Duke and Prosecutorial Hazard

The recent dismissals of all charges brought against the Duke lacrosse players—accompanied by condemnations of the prosecutor who originally brought the charges—reminded me of something said in 1940 by Supreme Court Justice Robert H. Jackson, who later presided over the Nuremberg trials.


Jackson said “The prosecutor has more control over life, liberty and reputation than any other person in America. His discretion is tremendous…The citizen’s safety lies in the prosecutor who tempers zeal with human kindness, who seeks truth and not victims, who serves the law, and not factional purposes.”


Whatever other lessons we may learn from the sorry spectacle at Duke—lessons about race, privilege and resentment, or the ease of playing to an ever-more sensation-seeking media—surely the importance of prosecutorial integrity is the most important. Prosecutors are officers of the court; they are lawyers for “the people.” If they do not place their duty to the truth above personal or partisan considerations, they can do enormous damage both to the lives of individuals and to public trust in our institutions.


It isn’t only Duke. In Wisconsin, a Republican U.S. Attorney launched a corruption case against an obscure state bureaucrat, and even got a conviction. It was an election year, and not surprisingly, the case was featured prominently in attack ads against the Democratic governor. After the election, the appeals court threw the case out.  The opinion, written by (exceedingly conservative) Judge Easterbrook, called the evidence "beyond thin" and the case “preposterous.”


The Wisconsin case, even more than the travesty at Duke, provides a telling example of why the current Congressional investigation into the Justice Department’s firing of eight federal prosecutors is so important.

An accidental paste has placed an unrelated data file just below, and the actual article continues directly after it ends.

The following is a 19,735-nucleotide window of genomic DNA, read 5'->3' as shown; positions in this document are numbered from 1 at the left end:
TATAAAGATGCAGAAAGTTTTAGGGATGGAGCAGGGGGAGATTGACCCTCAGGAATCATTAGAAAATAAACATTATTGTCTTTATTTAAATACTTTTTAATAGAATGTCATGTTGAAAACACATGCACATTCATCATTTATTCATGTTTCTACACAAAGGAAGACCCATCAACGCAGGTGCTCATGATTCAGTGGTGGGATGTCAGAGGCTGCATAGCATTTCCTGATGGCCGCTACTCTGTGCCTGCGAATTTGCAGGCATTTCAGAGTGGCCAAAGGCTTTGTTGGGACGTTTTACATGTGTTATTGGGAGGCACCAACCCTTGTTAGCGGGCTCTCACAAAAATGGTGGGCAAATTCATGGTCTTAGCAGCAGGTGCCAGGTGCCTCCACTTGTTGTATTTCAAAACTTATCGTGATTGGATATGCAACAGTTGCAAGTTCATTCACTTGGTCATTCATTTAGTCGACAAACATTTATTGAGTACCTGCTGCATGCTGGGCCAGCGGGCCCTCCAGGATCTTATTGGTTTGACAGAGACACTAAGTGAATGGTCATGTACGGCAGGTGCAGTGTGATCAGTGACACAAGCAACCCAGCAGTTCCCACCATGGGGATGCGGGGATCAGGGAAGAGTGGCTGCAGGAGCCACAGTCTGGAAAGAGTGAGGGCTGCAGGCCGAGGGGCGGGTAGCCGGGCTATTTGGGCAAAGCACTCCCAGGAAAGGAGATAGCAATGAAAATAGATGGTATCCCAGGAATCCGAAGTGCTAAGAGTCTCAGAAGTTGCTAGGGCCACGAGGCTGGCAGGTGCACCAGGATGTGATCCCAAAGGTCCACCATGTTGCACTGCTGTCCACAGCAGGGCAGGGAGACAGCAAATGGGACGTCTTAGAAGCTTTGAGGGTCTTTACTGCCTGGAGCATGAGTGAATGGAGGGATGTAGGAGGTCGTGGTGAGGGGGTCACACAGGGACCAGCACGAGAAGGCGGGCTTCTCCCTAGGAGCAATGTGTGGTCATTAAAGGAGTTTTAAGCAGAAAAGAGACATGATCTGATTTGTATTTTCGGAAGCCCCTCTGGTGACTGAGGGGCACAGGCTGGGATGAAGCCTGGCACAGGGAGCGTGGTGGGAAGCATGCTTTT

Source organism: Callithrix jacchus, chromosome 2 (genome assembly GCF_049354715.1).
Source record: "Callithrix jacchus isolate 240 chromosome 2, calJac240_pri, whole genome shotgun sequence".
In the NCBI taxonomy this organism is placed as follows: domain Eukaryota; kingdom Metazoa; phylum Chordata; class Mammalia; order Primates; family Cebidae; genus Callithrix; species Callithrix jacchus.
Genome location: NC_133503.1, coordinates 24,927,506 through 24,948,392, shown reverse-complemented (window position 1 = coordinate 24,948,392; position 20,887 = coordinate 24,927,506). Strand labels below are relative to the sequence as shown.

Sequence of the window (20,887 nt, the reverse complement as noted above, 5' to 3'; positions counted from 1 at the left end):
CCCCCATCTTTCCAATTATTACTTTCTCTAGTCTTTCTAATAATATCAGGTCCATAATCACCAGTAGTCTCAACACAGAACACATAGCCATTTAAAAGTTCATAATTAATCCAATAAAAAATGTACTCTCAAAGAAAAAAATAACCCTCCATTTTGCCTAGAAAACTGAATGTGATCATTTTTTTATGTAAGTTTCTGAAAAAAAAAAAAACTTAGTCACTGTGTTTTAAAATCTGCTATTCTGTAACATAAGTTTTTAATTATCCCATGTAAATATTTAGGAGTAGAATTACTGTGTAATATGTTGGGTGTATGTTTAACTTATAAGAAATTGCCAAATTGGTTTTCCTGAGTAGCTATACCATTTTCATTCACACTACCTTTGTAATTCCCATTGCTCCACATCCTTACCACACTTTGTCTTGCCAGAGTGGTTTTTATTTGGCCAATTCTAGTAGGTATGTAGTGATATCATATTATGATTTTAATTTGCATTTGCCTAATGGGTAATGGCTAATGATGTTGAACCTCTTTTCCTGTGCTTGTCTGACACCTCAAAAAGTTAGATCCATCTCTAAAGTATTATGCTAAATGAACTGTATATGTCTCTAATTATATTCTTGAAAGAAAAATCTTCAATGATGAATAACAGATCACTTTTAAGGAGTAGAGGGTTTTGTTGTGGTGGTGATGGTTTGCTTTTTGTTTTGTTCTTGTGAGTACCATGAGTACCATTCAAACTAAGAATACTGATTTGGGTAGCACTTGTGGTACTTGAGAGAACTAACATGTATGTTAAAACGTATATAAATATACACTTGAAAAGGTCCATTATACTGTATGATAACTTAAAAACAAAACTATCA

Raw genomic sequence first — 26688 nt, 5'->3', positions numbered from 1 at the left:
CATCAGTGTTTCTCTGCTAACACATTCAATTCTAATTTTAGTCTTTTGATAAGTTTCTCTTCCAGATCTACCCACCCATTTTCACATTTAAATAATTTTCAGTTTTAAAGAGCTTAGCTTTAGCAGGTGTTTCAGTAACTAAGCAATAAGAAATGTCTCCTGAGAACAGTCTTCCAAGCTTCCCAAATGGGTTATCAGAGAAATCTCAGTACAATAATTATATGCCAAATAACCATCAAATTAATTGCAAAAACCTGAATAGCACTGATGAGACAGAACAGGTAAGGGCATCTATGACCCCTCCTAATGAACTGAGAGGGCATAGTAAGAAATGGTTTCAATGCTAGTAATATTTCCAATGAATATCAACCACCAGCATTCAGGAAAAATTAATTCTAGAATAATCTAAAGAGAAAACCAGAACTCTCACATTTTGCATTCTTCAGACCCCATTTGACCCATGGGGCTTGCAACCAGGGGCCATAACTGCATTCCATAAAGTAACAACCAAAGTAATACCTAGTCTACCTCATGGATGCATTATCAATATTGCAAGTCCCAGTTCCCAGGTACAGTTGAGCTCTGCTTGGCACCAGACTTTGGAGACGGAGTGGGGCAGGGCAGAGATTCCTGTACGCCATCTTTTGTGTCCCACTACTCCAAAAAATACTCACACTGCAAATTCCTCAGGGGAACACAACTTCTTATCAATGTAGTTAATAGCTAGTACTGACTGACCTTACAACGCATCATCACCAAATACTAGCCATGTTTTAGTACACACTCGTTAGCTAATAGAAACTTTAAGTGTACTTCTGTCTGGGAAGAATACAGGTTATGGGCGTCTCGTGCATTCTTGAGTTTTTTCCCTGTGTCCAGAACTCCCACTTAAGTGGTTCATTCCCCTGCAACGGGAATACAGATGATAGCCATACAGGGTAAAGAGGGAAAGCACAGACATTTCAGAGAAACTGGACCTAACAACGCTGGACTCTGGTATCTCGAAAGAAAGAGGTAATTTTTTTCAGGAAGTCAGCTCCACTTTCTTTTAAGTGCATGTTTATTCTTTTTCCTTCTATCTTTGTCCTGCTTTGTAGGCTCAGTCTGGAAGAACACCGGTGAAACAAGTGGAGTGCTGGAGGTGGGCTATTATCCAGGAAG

The previous Congress ignored numerous warning signs about politicization of the Justice Department—from the hiring of attorneys with few qualifications and little experience, to the departure of career lawyers who had served both Republican and Democratic administrations. Seasoned career lawyers were overruled so that the department could reverse prior policy in voting rights cases. The list goes on.


Then there is the curious “coincidence” that several of the fired prosecutors came from battleground states that will be critical in the 2008 election: New Mexico, Nevada, Michigan, Washington and Arkansas.


It is easy for citizens numbed by the constant drumbeat of accusations and counteraccusations and disgusted by the political gameplaying and outright corruption of the last several years to shrug off the situation at the Justice department as one more fight between equally unpleasant political insiders. But that would be a mistake, because we all have an important stake in the independence and integrity of the men and women entrusted, literally, with life and death decisions.


Once we lose confidence in the probity of those officers of the court, once we suspect that they have based the decision to pursue (or overlook) behaviors on political calculation rather than on the evidence, we will have lost what John Adams memorably called “a government of laws, not men.” We really will have lost America.